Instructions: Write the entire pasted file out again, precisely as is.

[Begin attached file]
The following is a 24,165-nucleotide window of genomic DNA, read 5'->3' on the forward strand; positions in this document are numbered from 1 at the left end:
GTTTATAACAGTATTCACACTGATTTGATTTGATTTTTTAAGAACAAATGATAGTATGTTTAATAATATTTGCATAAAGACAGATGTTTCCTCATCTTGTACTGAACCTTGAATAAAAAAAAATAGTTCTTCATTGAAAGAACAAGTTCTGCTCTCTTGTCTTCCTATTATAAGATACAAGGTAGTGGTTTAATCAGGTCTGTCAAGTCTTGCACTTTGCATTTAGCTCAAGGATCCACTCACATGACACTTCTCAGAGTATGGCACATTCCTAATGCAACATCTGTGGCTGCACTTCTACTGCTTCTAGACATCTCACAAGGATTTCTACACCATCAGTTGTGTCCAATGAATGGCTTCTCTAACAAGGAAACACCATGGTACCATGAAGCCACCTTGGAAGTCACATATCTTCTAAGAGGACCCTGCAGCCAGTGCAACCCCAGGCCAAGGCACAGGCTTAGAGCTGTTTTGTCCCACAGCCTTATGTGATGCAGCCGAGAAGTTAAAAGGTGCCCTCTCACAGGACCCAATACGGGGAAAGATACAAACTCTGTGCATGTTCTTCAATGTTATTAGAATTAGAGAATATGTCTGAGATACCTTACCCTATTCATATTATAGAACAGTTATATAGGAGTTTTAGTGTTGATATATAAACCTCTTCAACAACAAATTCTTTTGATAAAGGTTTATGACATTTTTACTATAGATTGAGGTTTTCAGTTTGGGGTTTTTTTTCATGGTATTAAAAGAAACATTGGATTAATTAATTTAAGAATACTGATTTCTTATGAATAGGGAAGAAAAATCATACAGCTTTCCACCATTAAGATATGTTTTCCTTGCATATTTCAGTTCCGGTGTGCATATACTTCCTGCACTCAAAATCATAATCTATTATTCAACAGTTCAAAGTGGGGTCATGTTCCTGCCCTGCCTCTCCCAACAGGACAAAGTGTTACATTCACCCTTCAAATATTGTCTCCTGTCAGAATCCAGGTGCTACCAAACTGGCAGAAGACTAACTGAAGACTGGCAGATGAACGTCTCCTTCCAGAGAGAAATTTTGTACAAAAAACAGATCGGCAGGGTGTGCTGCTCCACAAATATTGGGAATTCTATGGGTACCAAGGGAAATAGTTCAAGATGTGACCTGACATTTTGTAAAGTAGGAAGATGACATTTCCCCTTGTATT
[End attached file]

The following is a 24,165-nucleotide window of genomic DNA, read 5'->3' on the forward strand; positions in this document are numbered from 1 at the left end:
GTTTATAACAGTATTCACACTGATTTGATTTGATTTTTTAAGAACAAATGATAGTATGTTTAATAATATTTGCATAAAGACAGATGTTTCCTCATCTTGTACTGAACCTTGAATAAAAAAAAATAGTTCTTCATTGAAAGAACAAGTTCTGCTCTCTTGTCTTCCTATTATAAGATACAAGGTAGTGGTTTAATCAGGTCTGTCAAGTCTTGCACTTTGCATTTAGCTCAAGGATCCACTCACATGACACTTCTCAGAGTATGGCACATTCCTAATGCAACATCTGTGGCTGCACTTCTACTGCTTCTAGACATCTCACAAGGATTTCTACACCATCAGTTGTGTCCAATGAATGGCTTCTCTAACAAGGAAACACCATGGTACCATGAAGCCACCTTGGAAGTCACATATCTTCTAAGAGGACCCTGCAGCCAGTGCAACCCCAGGCCAAGGCACAGGCTTAGAGCTGTTTTGTCCCACAGCCTTATGTGATGCAGCCGAGAAGTTAAAAGGTGCCCTCTCACAGGACCCAATACGGGGAAAGATACAAACTCTGTGCATGTTCTTCAATGTTATTAGAATTAGAGAATATGTCTGAGATACCTTACCCTATTCATATTATAGAACAGTTATATAGGAGTTTTAGTGTTGATATATAAACCTCTTCAACAACAAATTCTTTTGATAAAGGTTTATGACATTTTTACTATAGATTGAGGTTTTCAGTTTGGGGTTTTTTTTCATGGTATTAAAAGAAACATTGGATTAATTAATTTAAGAATACTGATTTCTTATGAATAGGGAAGAAAAATCATACAGCTTTCCACCATTAAGATATGTTTTCCTTGCATATTTCAGTTCCGGTGTGCATATACTTCCTGCACTCAAAATCATAATCTATTATTCAACAGTTCAAAGTGGGGTCATGTTCCTGCCCTGCCTCTCCCAACAGGACAAAGTGTTACATTCACCCTTCAAATATTGTCTCCTGTCAGAATCCAGGTGCTACCAAACTGGCAGAAGACTAACTGAAGACTGGCAGATGAACGTCTCCTTCCAGAGAGAAATTTTGTACAAAAAACAGATCGGCAGGGTGTGCTGCTCCACAAATATTGGGAATTCTATGGGTACCAAGGGAAATAGTTCAAGATGTGACCTGACATTTTGTAAAGTAGGAAGATGACATTTCCCCTTGTATT